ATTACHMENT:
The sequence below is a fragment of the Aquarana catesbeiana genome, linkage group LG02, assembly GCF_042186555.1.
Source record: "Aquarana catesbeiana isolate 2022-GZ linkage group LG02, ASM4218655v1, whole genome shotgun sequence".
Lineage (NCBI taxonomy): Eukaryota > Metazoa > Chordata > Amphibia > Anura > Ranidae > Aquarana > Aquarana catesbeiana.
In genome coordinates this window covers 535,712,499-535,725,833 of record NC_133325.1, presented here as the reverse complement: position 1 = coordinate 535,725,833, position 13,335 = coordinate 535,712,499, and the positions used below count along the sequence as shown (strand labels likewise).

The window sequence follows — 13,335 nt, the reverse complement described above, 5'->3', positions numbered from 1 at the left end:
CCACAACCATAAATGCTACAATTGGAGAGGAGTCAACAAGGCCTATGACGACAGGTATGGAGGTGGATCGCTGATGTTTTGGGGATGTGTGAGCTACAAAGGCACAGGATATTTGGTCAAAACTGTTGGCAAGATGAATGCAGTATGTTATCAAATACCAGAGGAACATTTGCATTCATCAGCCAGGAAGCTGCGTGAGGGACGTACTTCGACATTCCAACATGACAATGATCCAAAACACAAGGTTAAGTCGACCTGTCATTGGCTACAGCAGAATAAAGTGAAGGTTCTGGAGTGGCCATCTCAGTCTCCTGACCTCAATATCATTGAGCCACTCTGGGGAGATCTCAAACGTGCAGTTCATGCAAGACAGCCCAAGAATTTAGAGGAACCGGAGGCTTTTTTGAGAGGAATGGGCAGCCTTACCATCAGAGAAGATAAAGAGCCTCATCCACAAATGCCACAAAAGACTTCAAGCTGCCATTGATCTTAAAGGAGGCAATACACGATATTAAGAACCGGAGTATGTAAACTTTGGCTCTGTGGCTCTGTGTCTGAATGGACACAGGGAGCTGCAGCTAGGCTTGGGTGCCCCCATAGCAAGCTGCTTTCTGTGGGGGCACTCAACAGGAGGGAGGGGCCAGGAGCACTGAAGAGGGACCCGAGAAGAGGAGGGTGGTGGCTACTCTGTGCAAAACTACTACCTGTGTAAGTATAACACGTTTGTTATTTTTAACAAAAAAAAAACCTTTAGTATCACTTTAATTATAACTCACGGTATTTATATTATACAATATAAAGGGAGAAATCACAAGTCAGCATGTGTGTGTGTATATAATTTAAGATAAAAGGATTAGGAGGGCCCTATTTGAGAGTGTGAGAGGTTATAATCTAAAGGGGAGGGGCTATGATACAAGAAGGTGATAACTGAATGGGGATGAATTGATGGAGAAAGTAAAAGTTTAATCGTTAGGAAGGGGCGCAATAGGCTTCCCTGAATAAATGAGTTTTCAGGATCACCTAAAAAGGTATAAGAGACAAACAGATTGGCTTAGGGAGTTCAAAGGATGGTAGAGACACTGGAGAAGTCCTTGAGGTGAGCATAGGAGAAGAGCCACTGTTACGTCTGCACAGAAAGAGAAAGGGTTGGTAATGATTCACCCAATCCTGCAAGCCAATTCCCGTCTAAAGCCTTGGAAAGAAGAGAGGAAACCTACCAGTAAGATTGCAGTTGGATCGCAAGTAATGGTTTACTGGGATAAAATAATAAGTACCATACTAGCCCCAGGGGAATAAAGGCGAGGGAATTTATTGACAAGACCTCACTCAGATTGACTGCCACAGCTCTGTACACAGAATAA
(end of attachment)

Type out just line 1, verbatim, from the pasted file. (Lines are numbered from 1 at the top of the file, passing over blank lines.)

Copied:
The sequence below is a fragment of the Aquarana catesbeiana genome, linkage group LG02, assembly GCF_042186555.1.